Title: Field investigation of potential terrestrial groundwater-dependent ecosystems within Australia’s Great Artesian Basin
  • Chris Jones  
  • David Stanton
  • Ned Hamer
  • Stephen Denner
  • Kavita Singh
  • Steven Flook

Quantitative field methods were used to refine eco-hydrogeological conceptual models of terrestrial groundwater dependent ecosystems (GDEs) in the Great Artesian Basin (GAB), Queensland, Australia. There are few studies which report on the effectiveness of published methods to ground truth the occurrence of assumed GDEs, particularly in areas subject to coal seam gas development. Using a combination of methods, a field investigation was completed at four sites in vegetation communities dominated by river red gum (Eucalyptus camaldulensis) in areas overlying the GAB. Multiple lines of evidence determined the predominant source of water utilised by large trees at each locality to assess if the terrestrial ecosystems were dependent on the presence of groundwater. Methods included soil coring to observe tree rooting depth and underlying hydrogeological conditions, matching of soil moisture with leaf water potential, and analysis of naturally occurring stable isotopes of hydrogen and oxygen found in tree xylem, soil moisture and groundwater. Results indicate that despite study locations being conceptually mapped as GDEs, trees located within at least three of the four assessed sites were predominantly utilising shallow sources of soil moisture located above the regional water-table aquifer. Also, rooting depths of targeted tree species were consistently much shallower (maximum depth 7.6 mbgl) than what is commonly reported in literature (12–22.6 mbgl). The findings highlight the importance of ground-truthing to refine the eco-hydrogeological conceptual models of GDEs using a combination of methods to create a holistic understanding of water sources for terrestrial vegetation communities in areas vulnerable to groundwater abstraction.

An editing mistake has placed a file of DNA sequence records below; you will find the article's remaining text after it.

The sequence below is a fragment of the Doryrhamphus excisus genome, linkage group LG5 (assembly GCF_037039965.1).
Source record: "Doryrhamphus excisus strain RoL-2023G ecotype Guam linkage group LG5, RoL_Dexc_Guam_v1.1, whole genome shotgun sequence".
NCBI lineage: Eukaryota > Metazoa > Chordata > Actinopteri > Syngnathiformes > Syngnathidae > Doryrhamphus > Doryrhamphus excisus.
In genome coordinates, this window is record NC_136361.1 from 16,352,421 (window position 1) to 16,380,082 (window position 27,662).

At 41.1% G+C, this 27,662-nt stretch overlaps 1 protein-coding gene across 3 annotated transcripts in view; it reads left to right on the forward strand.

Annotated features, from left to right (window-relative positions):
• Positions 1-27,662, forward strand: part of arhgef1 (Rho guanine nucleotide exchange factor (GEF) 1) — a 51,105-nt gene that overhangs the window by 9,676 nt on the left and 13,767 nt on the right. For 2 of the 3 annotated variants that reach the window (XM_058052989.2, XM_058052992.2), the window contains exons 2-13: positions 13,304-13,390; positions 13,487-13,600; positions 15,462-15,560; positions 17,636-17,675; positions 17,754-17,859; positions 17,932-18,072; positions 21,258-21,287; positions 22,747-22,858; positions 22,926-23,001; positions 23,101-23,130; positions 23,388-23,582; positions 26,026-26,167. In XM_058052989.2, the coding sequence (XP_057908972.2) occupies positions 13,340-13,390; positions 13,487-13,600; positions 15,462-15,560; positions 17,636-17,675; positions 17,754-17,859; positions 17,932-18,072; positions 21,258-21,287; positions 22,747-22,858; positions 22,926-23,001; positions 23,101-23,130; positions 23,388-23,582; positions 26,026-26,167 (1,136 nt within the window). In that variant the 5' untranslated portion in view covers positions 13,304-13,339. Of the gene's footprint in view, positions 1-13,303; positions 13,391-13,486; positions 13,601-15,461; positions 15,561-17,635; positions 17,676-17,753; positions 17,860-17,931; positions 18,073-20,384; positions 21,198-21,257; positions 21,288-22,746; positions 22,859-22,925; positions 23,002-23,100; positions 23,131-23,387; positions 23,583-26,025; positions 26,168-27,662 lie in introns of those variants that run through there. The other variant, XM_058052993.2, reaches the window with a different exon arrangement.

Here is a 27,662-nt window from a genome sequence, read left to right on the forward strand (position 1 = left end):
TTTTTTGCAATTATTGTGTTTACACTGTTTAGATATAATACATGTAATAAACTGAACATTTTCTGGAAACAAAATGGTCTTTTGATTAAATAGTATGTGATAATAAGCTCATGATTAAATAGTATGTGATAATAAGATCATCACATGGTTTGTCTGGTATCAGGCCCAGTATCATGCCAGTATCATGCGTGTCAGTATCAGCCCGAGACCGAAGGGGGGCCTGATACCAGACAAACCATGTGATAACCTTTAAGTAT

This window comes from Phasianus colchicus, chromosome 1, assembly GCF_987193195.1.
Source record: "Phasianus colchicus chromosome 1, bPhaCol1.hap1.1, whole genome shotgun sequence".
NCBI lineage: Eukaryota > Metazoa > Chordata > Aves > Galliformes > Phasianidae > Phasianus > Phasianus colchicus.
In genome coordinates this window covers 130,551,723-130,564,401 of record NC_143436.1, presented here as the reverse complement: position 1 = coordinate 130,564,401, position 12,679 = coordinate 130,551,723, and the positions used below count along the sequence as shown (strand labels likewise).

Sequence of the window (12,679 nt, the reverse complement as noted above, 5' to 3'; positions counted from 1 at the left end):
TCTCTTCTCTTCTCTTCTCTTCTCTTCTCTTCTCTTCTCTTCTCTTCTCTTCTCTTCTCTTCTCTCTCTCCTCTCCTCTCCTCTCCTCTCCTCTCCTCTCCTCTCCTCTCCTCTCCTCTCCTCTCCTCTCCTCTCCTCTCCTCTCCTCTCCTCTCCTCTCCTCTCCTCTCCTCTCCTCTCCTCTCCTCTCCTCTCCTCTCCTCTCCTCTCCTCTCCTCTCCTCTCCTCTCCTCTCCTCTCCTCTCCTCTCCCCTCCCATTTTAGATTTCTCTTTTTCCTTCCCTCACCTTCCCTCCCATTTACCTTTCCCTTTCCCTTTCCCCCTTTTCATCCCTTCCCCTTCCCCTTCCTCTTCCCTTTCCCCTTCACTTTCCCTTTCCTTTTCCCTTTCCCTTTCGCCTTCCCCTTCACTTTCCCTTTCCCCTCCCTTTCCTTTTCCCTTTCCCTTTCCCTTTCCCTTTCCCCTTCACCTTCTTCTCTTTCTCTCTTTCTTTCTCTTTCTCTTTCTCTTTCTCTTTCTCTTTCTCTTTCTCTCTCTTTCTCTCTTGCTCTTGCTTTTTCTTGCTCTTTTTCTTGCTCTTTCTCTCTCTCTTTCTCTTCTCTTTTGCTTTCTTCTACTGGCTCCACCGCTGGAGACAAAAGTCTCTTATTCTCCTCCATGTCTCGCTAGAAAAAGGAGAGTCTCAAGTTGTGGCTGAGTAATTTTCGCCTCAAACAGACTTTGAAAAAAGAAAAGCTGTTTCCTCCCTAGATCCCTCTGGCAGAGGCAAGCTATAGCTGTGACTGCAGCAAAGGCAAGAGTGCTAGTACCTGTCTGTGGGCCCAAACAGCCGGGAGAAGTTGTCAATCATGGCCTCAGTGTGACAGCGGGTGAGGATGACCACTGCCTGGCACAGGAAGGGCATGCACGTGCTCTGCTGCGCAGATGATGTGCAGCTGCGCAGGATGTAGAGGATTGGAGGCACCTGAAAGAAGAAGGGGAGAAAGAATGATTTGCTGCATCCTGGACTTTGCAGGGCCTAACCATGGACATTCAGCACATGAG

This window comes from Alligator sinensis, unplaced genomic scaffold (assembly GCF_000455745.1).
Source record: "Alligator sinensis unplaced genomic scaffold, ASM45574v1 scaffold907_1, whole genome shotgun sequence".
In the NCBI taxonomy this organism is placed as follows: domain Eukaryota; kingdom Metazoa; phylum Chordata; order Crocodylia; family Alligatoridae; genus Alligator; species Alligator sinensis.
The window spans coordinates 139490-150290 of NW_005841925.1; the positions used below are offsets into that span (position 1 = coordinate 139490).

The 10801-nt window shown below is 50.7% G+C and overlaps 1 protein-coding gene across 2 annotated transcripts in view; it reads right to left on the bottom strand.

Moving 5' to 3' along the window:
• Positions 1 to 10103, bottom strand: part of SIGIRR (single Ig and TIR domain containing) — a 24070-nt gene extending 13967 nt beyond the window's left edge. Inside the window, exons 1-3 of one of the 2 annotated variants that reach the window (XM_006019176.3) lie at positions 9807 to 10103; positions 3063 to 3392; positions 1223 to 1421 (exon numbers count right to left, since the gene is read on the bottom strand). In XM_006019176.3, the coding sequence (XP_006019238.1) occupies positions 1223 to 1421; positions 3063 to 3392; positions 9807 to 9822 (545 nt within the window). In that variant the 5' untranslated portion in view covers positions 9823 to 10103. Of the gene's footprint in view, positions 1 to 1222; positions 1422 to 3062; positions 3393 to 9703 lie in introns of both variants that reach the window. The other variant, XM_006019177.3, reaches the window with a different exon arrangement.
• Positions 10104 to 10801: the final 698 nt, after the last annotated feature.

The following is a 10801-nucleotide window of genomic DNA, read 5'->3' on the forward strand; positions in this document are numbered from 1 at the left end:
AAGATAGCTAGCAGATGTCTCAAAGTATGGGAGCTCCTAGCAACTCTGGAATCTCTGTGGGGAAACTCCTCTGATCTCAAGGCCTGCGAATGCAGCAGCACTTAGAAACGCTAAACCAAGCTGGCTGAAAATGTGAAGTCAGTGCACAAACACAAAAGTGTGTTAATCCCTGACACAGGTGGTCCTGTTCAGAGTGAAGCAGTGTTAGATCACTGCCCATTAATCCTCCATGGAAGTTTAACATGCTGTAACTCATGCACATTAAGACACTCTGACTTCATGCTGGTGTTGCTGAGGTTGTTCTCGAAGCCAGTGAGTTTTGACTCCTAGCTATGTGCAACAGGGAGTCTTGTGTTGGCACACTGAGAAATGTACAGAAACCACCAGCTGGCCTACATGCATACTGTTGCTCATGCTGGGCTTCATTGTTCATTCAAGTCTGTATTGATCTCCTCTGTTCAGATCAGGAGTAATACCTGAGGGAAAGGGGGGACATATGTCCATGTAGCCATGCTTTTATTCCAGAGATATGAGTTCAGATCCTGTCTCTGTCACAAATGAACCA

Citation: Due for publication early 2020
Keywords: TBA